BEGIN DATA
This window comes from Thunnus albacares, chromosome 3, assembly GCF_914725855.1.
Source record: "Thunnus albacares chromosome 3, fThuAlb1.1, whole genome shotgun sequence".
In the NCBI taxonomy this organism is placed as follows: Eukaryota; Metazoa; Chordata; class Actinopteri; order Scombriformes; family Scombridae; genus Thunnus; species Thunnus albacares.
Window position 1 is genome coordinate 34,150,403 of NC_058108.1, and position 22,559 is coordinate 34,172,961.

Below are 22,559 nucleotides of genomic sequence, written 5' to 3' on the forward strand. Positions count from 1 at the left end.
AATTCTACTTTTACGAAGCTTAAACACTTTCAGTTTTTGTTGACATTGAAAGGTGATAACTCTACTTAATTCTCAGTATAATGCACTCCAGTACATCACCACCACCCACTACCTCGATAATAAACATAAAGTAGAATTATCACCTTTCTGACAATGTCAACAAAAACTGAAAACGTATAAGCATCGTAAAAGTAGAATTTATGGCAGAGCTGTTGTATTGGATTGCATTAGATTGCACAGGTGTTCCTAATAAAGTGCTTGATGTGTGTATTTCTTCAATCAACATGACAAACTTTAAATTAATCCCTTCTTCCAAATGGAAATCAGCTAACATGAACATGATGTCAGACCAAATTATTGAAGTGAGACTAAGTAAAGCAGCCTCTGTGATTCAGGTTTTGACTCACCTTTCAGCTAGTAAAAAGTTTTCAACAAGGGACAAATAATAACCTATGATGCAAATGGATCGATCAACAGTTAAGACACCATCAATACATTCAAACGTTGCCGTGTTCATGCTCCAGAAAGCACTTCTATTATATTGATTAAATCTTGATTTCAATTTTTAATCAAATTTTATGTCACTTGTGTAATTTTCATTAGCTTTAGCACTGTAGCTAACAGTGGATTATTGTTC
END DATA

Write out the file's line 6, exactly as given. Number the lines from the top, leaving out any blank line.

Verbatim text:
AATTCTACTTTTACGAAGCTTAAACACTTTCAGTTTTTGTTGACATTGAAAGGTGATAACTCTACTTAATTCTCAGTATAATGCACTCCAGTACATCACCACCACCCACTACCTCGATAATAAACATAAAGTAGAATTATCACCTTTCTGACAATGTCAACAAAAACTGAAAACGTATAAGCATCGTAAAAGTAGAATTTATGGCAGAGCTGTTGTATTGGATTGCATTAGATTGCACAGGTGTTCCTAATAAAGTGCTTGATGTGTGTATTTCTTCAATCAACATGACAAACTTTAAATTAATCCCTTCTTCCAAATGGAAATCAGCTAACATGAACATGATGTCAGACCAAATTATTGAAGTGAGACTAAGTAAAGCAGCCTCTGTGATTCAGGTTTTGACTCACCTTTCAGCTAGTAAAAAGTTTTCAACAAGGGACAAATAATAACCTATGATGCAAATGGATCGATCAACAGTTAAGACACCATCAATACATTCAAACGTTGCCGTGTTCATGCTCCAGAAAGCACTTCTATTATATTGATTAAATCTTGATTTCAATTTTTAATCAAATTTTATGTCACTTGTGTAATTTTCATTAGCTTTAGCACTGTAGCTAACAGTGGATTATTGTTC